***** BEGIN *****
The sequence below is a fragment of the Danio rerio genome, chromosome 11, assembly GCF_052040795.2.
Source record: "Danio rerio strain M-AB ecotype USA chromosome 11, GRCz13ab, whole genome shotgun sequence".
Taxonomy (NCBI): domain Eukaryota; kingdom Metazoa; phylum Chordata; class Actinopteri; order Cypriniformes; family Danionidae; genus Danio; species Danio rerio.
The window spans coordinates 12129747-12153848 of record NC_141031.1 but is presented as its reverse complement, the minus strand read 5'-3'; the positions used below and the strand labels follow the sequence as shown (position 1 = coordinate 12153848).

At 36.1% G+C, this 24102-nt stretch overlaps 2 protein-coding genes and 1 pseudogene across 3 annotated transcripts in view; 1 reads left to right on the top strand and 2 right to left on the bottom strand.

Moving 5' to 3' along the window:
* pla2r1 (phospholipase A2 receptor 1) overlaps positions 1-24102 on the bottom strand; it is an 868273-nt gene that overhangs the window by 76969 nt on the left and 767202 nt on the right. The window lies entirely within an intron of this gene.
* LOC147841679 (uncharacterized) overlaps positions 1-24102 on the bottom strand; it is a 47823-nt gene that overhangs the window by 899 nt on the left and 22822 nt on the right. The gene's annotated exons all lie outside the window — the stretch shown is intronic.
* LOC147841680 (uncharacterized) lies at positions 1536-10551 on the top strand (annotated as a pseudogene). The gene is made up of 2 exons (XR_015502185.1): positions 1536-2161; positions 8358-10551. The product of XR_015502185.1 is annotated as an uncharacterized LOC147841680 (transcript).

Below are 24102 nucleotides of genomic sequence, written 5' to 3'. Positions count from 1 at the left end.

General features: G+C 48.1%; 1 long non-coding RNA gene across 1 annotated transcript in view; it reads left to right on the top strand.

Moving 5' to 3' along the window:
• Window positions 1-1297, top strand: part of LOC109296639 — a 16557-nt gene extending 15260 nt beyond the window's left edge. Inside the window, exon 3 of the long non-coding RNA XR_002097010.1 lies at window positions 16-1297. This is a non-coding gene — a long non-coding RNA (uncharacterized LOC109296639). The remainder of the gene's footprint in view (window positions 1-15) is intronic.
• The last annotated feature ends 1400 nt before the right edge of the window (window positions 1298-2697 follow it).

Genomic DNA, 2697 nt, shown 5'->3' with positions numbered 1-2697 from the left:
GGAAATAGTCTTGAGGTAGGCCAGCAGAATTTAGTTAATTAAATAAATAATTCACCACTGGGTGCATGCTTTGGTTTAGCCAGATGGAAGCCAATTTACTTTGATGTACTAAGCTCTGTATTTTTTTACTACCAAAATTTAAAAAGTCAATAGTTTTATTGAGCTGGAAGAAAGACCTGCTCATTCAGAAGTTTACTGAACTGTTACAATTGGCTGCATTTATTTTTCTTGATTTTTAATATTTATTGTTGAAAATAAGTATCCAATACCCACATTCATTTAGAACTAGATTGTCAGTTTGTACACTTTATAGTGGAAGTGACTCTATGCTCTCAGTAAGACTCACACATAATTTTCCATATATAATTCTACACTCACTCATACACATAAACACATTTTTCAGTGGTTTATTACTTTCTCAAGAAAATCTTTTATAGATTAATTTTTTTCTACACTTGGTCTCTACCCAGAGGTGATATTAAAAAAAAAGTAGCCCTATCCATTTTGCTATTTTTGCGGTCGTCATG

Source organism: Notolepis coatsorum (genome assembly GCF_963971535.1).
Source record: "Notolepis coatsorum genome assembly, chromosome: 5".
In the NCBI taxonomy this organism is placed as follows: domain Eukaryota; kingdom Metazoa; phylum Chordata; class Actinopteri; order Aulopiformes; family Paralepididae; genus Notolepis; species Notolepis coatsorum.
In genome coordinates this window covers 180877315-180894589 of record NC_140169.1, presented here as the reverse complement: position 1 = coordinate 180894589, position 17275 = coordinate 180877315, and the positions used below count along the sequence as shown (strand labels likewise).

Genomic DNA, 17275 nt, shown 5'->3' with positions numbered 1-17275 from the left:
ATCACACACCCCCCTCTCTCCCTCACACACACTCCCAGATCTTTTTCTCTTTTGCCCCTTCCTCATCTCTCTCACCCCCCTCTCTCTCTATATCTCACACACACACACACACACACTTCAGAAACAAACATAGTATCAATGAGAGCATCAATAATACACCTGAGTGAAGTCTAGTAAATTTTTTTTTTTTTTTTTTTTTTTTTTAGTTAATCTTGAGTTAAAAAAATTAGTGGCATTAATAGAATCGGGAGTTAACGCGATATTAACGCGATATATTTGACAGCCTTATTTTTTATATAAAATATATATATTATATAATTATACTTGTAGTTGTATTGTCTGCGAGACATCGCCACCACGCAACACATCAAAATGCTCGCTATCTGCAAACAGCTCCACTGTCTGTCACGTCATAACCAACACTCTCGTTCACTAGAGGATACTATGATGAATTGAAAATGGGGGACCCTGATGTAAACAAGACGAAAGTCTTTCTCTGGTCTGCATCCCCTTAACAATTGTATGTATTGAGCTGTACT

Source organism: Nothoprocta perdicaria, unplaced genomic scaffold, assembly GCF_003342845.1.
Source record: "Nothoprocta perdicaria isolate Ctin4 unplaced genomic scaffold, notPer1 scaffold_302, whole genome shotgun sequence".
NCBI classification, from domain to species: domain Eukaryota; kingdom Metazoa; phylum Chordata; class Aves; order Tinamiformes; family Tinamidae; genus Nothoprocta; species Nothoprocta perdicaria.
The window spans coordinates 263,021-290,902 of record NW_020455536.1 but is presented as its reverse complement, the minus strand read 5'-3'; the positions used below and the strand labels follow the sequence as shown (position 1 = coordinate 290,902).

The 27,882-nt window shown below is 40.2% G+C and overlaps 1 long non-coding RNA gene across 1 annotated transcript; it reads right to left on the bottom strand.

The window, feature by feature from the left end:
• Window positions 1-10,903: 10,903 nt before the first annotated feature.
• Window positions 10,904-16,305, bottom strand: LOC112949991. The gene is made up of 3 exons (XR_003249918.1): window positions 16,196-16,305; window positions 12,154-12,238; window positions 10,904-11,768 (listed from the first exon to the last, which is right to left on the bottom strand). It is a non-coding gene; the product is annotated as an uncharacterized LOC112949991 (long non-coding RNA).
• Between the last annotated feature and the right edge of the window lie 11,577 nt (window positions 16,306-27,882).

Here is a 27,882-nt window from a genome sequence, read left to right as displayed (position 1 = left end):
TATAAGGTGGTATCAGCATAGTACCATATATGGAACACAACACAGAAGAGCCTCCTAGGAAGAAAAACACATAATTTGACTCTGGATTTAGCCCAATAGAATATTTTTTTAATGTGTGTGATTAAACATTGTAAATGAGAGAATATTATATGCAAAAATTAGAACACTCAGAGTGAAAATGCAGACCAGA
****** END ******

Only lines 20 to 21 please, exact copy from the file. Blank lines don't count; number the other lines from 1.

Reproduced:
In genome coordinates this window covers 180877315-180894589 of record NC_140169.1, presented here as the reverse complement: position 1 = coordinate 180894589, position 17275 = coordinate 180877315, and the positions used below count along the sequence as shown (strand labels likewise).

Genomic DNA, 17275 nt, shown 5'->3' with positions numbered 1-17275 from the left: